Competing interests: The authors have declared that no competing interests exist.
Variability is an inherent feature of human movements . It can be observed in the kinematics, kinetics, and patterns of muscle activation, even when the task is simple or has been practiced extensively . There are three main sources of variability in goal-directed movements: uncertainty in target localization during sensory coding, noise associated with transformation of sensory inputs into a motor command during the motor planning stage, and noise associated with conversion of motor commands into muscle action during the movement execution stage , .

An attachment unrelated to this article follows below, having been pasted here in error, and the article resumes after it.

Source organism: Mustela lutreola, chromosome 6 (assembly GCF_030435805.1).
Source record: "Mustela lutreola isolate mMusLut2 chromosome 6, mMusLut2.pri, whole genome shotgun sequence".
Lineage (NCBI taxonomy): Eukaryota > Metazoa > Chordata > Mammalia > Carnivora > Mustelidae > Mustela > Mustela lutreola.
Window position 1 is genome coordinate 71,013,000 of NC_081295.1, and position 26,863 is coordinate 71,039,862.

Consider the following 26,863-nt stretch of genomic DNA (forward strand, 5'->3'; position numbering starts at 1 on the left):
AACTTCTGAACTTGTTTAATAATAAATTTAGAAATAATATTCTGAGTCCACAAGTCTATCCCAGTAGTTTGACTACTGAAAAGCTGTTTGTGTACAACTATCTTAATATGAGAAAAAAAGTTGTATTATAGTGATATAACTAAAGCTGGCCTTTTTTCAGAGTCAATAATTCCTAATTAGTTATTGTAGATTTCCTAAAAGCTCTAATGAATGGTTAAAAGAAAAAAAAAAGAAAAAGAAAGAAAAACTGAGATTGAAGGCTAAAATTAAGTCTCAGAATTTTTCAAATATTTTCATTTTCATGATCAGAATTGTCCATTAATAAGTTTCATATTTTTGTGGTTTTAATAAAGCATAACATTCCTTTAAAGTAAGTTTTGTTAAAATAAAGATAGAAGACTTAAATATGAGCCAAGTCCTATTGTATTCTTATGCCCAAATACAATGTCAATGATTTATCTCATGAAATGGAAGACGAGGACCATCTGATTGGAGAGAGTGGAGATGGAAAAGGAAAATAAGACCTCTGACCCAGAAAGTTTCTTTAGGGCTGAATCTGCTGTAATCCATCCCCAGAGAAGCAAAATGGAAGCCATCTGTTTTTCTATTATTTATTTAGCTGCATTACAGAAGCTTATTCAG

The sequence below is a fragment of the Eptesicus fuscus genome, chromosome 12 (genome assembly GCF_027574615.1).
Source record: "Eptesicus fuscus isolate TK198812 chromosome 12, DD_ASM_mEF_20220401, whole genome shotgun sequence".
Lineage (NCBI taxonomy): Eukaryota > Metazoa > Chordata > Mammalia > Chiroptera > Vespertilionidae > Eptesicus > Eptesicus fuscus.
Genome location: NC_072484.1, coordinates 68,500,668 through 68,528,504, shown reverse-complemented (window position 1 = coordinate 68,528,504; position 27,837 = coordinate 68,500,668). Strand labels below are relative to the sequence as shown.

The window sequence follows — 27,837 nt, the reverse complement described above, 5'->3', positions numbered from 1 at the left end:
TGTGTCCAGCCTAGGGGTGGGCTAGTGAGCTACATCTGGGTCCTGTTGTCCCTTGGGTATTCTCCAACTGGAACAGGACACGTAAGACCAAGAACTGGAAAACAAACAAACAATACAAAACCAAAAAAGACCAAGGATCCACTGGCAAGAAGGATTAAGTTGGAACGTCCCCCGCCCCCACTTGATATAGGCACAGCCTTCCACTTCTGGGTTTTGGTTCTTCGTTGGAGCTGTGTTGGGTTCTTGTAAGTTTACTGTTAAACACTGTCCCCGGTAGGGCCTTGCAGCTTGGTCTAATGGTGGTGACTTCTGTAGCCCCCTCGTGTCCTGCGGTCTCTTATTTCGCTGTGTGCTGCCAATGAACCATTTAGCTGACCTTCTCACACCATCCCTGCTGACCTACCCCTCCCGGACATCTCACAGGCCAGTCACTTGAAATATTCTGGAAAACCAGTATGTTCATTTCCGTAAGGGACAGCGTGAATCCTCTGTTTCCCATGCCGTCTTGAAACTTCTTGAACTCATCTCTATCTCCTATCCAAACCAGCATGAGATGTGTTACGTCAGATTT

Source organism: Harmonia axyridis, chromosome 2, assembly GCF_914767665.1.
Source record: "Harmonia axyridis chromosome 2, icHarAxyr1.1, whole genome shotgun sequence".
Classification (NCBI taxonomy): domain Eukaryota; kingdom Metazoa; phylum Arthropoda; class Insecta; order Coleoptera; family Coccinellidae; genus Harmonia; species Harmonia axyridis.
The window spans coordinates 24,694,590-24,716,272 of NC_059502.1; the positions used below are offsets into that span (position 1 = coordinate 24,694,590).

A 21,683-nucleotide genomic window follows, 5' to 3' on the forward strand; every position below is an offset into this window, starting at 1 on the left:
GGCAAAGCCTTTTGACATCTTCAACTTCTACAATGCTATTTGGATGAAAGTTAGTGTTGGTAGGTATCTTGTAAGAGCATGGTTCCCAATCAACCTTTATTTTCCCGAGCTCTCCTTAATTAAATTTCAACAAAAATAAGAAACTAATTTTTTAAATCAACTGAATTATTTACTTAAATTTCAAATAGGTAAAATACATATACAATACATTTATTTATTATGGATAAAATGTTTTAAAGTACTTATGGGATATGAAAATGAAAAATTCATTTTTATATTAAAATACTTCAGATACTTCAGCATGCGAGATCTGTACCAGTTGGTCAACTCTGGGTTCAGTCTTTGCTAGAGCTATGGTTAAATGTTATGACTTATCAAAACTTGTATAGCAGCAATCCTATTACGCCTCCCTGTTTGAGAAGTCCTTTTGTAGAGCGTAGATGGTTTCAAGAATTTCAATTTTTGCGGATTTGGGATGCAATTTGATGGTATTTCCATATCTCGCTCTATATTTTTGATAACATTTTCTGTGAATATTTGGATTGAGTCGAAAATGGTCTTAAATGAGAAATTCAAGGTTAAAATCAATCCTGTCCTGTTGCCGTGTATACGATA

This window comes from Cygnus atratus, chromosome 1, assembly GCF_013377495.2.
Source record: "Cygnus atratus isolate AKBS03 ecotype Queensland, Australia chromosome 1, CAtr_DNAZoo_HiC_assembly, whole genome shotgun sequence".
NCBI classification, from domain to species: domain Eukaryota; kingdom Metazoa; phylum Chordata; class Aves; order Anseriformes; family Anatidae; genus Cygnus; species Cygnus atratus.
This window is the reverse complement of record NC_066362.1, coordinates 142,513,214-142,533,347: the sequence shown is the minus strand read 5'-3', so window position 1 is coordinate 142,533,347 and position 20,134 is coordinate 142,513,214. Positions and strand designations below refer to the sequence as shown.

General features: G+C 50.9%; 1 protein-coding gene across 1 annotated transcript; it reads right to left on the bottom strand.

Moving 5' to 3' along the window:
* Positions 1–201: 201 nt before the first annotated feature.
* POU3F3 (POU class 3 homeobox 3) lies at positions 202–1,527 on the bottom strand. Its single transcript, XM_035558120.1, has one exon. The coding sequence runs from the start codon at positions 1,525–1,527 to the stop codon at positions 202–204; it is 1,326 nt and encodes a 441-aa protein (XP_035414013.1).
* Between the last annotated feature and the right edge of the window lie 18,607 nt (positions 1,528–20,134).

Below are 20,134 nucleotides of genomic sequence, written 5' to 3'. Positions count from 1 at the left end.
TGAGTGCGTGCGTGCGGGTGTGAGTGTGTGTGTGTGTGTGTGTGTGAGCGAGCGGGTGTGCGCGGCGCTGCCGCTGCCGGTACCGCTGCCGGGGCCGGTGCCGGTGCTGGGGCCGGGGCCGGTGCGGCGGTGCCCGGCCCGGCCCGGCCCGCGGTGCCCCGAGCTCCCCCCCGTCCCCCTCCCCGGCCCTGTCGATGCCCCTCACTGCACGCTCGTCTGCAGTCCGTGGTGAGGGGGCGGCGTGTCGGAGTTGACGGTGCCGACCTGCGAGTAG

During sensory coding, the precision of target localization is determined by the properties of the receptors. In the visual system, the size and density of the photoreceptors varies across the retina such that spatial resolution is best at the fovea and worse in the periphery , . Target localization is also dependent upon the visual context. For example, pointing accuracy improves when the target is presented in a structured background as compared to pointing in the dark , , and pointing precision is better for targets located in the lower visual field , , . In addition, the precision of localizing a target in the extrapersonal space differs among sensory modalities: visual localization is more precise along the azimuth than in depth, whereas proprioceptive localization is more precise in depth than along the azimuth. As the target distance increases, both visual and proprioceptive localization precision is reduced .